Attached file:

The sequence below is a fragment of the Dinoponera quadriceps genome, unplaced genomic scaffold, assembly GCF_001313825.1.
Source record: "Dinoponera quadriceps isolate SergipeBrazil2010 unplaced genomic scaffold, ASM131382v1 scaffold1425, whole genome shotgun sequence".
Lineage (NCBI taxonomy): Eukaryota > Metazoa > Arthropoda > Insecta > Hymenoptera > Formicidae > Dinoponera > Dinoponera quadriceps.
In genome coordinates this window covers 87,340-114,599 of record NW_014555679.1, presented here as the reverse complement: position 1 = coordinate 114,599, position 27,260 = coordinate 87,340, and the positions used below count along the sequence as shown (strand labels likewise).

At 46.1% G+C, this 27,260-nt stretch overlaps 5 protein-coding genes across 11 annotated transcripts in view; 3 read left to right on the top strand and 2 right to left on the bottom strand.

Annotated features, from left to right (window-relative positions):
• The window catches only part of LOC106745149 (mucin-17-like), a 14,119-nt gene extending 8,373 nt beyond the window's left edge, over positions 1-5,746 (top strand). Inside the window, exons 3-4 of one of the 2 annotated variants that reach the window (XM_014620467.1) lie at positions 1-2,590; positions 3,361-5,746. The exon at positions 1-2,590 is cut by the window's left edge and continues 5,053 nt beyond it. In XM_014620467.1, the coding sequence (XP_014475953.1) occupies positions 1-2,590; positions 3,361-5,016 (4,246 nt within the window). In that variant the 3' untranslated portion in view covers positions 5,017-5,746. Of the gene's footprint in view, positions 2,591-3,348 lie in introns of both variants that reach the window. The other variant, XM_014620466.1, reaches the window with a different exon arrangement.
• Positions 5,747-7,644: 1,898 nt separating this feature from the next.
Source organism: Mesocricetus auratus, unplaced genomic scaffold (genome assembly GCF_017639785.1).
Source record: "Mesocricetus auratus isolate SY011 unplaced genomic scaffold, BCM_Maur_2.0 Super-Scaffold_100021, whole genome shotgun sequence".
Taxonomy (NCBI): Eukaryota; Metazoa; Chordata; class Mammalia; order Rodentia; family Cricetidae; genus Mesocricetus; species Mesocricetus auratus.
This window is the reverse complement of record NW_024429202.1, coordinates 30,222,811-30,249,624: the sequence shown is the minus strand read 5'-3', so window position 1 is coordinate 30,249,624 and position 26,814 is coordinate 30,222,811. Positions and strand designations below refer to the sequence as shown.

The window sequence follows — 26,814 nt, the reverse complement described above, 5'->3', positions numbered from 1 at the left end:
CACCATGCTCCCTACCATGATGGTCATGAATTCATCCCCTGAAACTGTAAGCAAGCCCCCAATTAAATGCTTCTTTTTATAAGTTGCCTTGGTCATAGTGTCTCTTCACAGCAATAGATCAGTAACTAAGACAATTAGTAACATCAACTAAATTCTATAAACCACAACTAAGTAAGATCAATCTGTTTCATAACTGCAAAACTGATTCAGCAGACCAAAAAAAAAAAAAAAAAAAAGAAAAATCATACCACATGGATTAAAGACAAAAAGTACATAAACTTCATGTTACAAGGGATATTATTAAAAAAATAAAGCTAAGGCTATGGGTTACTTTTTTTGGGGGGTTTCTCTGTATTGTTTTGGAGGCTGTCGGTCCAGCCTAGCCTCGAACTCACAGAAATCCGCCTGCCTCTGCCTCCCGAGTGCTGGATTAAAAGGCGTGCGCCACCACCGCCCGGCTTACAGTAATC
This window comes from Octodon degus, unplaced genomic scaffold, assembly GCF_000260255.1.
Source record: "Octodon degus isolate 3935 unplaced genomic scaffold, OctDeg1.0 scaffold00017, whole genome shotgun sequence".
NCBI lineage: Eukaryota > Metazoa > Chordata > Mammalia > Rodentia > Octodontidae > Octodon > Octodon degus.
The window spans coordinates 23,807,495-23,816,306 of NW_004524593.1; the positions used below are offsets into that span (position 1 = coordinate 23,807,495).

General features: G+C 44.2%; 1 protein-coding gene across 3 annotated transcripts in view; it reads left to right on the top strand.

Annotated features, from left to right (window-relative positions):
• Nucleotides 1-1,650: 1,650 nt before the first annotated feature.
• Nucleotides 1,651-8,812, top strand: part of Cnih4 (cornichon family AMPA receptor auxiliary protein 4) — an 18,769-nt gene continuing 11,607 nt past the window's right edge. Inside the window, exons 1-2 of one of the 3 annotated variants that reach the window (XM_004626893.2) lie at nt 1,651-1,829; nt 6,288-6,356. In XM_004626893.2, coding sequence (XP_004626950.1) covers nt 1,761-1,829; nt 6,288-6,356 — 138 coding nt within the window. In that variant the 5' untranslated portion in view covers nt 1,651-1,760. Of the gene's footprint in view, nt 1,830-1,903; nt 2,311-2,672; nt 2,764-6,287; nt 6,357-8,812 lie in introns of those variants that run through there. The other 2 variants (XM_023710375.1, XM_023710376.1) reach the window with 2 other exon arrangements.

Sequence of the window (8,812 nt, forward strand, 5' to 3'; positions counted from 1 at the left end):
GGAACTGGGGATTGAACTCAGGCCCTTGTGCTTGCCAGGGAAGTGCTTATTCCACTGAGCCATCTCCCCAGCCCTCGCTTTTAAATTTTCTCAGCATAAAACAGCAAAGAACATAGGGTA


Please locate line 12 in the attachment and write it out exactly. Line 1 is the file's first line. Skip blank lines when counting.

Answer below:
This window is the reverse complement of record NW_024429202.1, coordinates 30,222,811-30,249,624: the sequence shown is the minus strand read 5'-3', so window position 1 is coordinate 30,249,624 and position 26,814 is coordinate 30,222,811. Positions and strand designations below refer to the sequence as shown.